From Russell Lewis, NPR's southern bureau chief:
New Orleans is a city that has long grappled with crime. NPR has reported on many aspects of the issue for years (here, here, here and here, just to highlight a few). But this article highlights a wrinkle to the crime problem in New Orleans: juveniles being tried in adult courts and sent to adult prisons. Louisiana allows for anyone who is 17 to be tried as an adult. But increasingly kids who are much younger find their cases transferred to adult courts.
From Anastasia Tsioulcas, of NPR's classical music unit:
I usually behave well and submit actual articles and essays to #NPRreads, but I just couldn't resist including one fascinating video series. With the Iranian nuclear negotiations underway, Our Man in Tehran couldn't arrive at a more opportune moment. This weekly online series on The New York Times (with new episodes arriving through early May) features Thomas Erdbrink, a Dutch-born journalist who is the former Iran bureau chief for the Washington Post and has been doing the same for the Times since 2012.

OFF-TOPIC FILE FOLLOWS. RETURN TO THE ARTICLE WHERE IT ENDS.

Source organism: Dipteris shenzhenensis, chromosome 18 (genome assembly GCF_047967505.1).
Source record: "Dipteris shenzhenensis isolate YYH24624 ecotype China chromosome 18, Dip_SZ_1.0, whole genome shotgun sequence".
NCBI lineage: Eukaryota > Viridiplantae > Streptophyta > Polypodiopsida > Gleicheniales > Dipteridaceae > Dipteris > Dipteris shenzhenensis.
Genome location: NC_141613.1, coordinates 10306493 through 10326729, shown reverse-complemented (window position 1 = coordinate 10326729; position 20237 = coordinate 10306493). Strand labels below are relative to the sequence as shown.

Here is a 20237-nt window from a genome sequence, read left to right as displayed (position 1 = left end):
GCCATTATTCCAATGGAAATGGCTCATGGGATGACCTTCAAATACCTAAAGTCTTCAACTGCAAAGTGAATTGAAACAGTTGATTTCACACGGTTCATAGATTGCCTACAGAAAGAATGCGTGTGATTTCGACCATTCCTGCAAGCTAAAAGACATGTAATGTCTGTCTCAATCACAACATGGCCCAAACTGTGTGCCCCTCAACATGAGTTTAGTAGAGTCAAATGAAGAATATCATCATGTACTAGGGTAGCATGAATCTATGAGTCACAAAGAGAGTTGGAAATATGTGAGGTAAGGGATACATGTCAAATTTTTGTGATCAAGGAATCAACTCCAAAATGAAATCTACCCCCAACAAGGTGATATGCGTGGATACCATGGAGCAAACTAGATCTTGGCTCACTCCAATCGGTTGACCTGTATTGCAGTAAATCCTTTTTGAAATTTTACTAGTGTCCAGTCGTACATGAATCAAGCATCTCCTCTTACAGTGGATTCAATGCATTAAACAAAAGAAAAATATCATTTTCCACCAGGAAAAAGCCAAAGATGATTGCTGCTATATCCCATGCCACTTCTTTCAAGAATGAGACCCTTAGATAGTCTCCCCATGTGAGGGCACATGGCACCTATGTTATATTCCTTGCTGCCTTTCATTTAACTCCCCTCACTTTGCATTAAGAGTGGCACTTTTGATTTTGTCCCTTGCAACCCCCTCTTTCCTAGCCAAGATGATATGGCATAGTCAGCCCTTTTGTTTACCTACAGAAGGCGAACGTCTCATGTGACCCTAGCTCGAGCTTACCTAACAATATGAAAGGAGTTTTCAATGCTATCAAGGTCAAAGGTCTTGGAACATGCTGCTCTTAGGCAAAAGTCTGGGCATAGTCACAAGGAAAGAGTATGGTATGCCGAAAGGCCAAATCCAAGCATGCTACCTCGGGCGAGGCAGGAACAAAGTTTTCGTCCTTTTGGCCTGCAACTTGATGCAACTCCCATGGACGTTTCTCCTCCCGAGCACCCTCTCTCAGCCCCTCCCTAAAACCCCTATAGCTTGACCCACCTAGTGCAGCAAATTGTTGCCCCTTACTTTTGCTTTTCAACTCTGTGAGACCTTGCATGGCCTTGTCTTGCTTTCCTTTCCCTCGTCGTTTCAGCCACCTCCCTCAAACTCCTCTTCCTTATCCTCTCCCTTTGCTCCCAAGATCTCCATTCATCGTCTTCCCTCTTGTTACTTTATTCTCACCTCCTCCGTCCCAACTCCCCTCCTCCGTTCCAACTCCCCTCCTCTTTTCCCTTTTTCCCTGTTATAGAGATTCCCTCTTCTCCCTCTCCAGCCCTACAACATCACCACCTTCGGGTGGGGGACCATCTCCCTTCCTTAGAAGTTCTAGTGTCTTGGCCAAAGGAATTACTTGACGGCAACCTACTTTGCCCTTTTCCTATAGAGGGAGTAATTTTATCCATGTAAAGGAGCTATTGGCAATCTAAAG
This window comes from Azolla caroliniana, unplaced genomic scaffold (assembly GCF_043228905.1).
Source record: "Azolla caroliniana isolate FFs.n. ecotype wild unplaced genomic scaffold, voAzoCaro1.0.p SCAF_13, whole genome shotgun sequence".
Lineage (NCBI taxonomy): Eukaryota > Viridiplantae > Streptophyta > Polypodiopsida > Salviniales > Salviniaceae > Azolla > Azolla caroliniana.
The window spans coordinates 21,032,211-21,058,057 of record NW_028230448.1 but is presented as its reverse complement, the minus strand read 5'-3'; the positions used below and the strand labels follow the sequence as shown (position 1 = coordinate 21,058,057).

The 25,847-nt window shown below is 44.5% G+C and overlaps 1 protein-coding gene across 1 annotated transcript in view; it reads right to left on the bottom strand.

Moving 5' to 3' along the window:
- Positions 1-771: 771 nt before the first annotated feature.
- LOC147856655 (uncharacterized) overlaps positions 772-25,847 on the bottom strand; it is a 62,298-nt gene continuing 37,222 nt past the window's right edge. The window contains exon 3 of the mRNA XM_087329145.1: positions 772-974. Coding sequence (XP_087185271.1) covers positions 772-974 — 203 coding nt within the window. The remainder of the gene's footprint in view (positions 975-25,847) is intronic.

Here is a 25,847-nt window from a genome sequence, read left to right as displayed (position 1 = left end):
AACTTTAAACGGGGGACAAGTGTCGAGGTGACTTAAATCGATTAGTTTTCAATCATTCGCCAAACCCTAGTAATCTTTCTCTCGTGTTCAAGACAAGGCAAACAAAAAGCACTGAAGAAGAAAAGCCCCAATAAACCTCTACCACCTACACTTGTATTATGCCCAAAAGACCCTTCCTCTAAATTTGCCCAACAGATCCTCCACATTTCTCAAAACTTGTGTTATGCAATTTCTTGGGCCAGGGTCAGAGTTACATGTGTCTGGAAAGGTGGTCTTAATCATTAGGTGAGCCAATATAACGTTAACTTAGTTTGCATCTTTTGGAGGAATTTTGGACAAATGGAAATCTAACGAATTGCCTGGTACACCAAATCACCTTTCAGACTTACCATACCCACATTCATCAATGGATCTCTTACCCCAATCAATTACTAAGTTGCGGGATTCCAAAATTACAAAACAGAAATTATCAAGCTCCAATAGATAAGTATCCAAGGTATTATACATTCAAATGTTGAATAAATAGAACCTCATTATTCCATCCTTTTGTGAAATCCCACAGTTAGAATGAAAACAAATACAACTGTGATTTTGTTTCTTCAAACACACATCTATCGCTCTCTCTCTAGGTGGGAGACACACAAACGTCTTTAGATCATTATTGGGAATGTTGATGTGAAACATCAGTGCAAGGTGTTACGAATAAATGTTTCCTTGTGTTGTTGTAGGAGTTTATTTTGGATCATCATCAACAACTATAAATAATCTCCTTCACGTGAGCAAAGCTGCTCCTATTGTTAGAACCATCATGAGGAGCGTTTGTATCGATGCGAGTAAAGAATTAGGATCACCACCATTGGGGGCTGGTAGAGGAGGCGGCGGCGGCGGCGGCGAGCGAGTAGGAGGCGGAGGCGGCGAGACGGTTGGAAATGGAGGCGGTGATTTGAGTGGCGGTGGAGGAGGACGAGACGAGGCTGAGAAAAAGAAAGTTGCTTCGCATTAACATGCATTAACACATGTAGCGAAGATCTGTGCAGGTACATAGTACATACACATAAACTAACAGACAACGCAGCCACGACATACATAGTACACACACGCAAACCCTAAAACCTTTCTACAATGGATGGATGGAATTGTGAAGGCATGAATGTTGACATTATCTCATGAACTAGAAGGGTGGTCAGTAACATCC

Erdbrink brings an outsider/insider perspective to his work: he's been living in Iran for 13 years now, and is married to a talented Iranian photographer. What Erdbrink is able to do with in this video series is quite expansive. It's partly a chance to give his audience a glimpse of what it is like to do his job: "Working here is like walking a tightrope," as he observes in the first installment. Erdbrink can also afford us some slice-of-life scenes from his adopted home, like his encounter with a sidewalk fortune-teller, whose bird will divine the future by picking out a poetic couplet. (And what does a young woman ask, smilingly, but: "What will be the outcome of the nuclear negotiations?")